Fried DVD recorder by lightning, is it toast?

About a week ago there was a lightning strike near my house. Both my TV and my DVD recorder went out. The surge must have come through the cable, because none of the other stuff was hurt that was connected to the TV. I junked the TV, but have kept the recorder. Last night I pulled it apart because I was told to check the fuse. I found one fuse near the power cord, but that looked fine.

Would it be possible to fix this thing? Could I do it myself, I have a multimeter, but only understand the volts part of it, and even that not very well. Are there other fuses that might have blown, I looked and didn’t see any, but the part where the cable comes in is in a box. What else can I look for, or is it a total loss?

I’ve figured that since it’s already gone I can’t screw things up any worse so maybe I can learn something.

Don’t even bother. If it’s nothing obvious like a fuse or an obviously fried component, you’ll never get it fixed unless you are very well grounded (ha!) in electrical theory, or have access to the service manual for the unit. Even I most likely wouldn’t bother with it, if that gives you any idea of the effort vs. reward curve we’re talking about here.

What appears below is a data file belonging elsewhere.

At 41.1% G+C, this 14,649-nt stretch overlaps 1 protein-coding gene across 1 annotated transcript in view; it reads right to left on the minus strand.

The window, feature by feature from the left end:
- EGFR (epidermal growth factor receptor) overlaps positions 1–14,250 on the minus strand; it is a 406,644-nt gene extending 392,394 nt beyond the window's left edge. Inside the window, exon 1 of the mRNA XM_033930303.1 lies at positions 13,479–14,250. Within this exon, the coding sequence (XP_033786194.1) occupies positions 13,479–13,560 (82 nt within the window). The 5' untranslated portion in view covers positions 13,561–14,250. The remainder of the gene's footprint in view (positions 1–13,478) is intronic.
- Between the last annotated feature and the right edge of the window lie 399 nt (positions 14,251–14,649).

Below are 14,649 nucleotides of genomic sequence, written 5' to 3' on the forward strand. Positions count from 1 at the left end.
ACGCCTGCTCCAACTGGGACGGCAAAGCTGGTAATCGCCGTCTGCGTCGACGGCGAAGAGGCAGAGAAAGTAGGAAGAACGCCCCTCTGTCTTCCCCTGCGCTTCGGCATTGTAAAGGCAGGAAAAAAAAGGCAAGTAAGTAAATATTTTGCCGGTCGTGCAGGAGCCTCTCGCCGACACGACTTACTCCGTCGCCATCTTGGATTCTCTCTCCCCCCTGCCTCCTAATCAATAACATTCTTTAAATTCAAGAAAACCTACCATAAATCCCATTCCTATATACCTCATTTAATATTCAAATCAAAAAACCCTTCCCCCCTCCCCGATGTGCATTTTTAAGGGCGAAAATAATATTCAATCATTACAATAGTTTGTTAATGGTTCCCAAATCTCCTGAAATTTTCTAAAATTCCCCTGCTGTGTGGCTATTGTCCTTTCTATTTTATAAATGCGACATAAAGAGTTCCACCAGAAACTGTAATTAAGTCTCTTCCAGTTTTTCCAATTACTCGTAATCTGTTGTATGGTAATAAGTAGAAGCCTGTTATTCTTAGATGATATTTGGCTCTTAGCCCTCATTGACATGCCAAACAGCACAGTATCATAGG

Where else might I find fuses? The only one I saw was right next to the power cord. The in/out for the cable was in a metal box.

As I said I really don’t care now since it’s gone, but it would be a learning experience for me, and I can’t screw anything else up.

That’s possibly the only one. There might be a few microfuses on a board someplace. They typically look like this, or they may be small surface-mount devices like this. The latter will be MUCH more difficult to replace if you have no prior experience with SMDs. Other than that, look closely for any obviously burnt or otherwise damaged components. Bulging electrolytic capacitors indicates the part was overheated, turning some of the electrolyte to steam, for instance.

An old joke in electronics is that a transistor is the world’s fastest fuse and that a $3.00 transistor will sacrifice itself to protect a 14¢ fuse.

Given the millions of transistors that are on integrated circuits these days, odds are that at lest one of them gave its life to protect that fuse next to the power cord.

Lightning acts in very strange ways, and electronic equipment damaged by it is invariably impossible or highly inefficient to repair.

Exactly. The main problem is that fuses aren’t instant-acting devices, but lighting-induced surges have VERY fast rise and fall times and short durations on the order of a millisecond or so. You can get a massive overvoltage across a PN junction somewhere and POOF. That’s all it takes.